Measuring Water

Determining the relationship between relative humidity, moisture content, and water activity.

On Measuring Water

Water covers over 70% of the Earth's surface, but it doesn't just sit around. It goes through a process called the water cycle where it evaporates from bodies of water like lakes, rivers, and oceans, then rises into the atmosphere where it condenses and eventually falls back down as precipitation like rain. The amount of water that evaporates depends on how much moisture the air can hold, which is influenced by temperature.

When water evaporates, it happens because of something called the saturation pressure. This pressure is also known as the vapor pressure of water or saturation vapor pressure. It basically tells us how much water vapor can be in the air as a gas, and this amount is affected by temperature. So, the hotter it is, the more water vapor can exist as a gas in the air.

What is Relative Humidity?

Relative humidity refers to the amount of water vapor pressure that is in the air compared to the maximum amount it can hold (which is called saturation vapor pressure). If the relative humidity goes over 100%, it means there is too much water in the air and it will start to condense, forming water droplets.

What is Water Activity?

Water activity is a way to measure how much "free" water is in a substance. It's not just any water, but the water that isn't chemically bound to anything. The official definition says that water activity is the water's vapor pressure in a substance when it's in a perfect balance with the air around it and the vapor pressure of distilled water in the same conditions. If the water activity is 0.70, that means the vapor pressure is 70% of what it would be in pure water. Water activity increases when things get hotter.

To understand water activity, imagine a glass of water and a sponge. If you place the sponge in the glass of water, it will absorb some water and become saturated. However, if you take the sponge out of the water and leave it in the open air, it will start to lose moisture and eventually reach an equilibrium with the surrounding air. The amount of moisture the sponge loses depends on the humidity of the air. If the air is very dry, the sponge will lose more moisture and become dry faster. On the other hand, if the air is humid, the sponge will lose less moisture and remain damp for longer. This is because the humidity of the air affects the amount of moisture the sponge can hold onto.

The formula for water activity is aw = p/ps, where p is the water vapor pressure above the product's surface and ps is the water vapor pressure above pure water's surface. Both of these are measured at the same temperature as the product. Water activity is dependent on temperature because water interacts differently with things depending on how hot or cold they are. The value of water activity is always between 0 and 1.

What Is Moisture Content?

Moisture content refers to the amount of water present in a substance, typically expressed as a percentage of the total weight of the substance. This is a common measurement used in many industries, including agriculture, food processing, construction, and manufacturing. Moisture content can affect the properties and quality of a substance, such as its strength, durability, texture, and shelf life.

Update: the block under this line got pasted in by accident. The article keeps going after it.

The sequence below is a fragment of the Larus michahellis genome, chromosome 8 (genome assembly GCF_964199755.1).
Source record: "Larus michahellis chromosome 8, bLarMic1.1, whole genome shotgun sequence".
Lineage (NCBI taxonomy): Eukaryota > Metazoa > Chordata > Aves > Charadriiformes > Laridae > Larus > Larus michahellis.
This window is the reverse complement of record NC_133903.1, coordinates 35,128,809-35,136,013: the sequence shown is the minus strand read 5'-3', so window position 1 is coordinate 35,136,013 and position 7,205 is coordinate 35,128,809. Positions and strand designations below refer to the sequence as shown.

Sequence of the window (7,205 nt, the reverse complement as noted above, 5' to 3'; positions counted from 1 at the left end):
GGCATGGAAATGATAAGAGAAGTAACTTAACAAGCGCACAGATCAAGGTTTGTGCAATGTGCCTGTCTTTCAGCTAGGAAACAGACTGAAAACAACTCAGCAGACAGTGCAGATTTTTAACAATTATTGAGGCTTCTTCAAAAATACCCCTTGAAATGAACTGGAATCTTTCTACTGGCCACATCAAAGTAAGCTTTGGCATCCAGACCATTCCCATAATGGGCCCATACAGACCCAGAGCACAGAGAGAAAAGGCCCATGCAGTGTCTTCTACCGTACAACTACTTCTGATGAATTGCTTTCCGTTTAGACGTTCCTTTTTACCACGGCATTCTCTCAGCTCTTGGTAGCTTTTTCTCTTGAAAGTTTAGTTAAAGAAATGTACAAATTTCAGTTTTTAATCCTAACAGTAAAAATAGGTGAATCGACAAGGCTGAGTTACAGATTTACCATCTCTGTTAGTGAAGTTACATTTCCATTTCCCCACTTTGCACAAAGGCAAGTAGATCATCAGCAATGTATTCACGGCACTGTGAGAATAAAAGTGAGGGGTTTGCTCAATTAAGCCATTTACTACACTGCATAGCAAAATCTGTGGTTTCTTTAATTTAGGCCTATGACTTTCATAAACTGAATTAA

How Are These Things Related?

In general, as the relative humidity of the surrounding environment increases, so does the moisture content of a material, because the material absorbs more moisture from the air. However, the water activity may or may not change, depending on the temperature and the water binding properties of the material.

Moisture content and water activity are directly related. As the moisture content of a material increases, its water activity also increases. However, the relationship is not linear and depends on the water binding properties of the material.

How About an Example?

Let's take dried flower as an example. Relative humidity (RH) is the measure of the amount of moisture in the air relative to the maximum amount of moisture the air can hold at a given temperature. For example, if the air can hold 10 grams of moisture at a certain temperature and it currently holds 5 grams, then the RH is 50%.

Moisture content (MC) is the measure of the amount of water within the flower itself. For example, if a bag of flowers weighs 100 grams and 30 grams of that is water, then the moisture content is 30%.

Water activity (aw) is the measure of the amount of water available for microbial growth in the flower. It is a dimensionless number between 0 and 1, where 1 represents pure water. For example, if the water activity of the flower is 0.85, then it means that there is 85% of the water available for microbial growth compared to pure water.

Now, let's see how these are related. The moisture content of flower affects the water activity, which in turn affects the growth of microorganisms. If the moisture content of the flower is high, the water activity will also be high, making it a suitable environment for microbial growth. On the other hand, if the moisture content of the flower is low, the water activity will also be low, making it difficult for microorganisms to grow.

Relative humidity is related to both moisture content and water activity. When the relative humidity is high, the moisture content of the flower will increase due to the water in the air being absorbed by the flower. This, in turn, will increase the water activity of the flower, making it a more favorable environment for microbial growth. When the relative humidity is low, the moisture content of the flower will decrease, resulting in a lower water activity and less favorable conditions for microbial growth.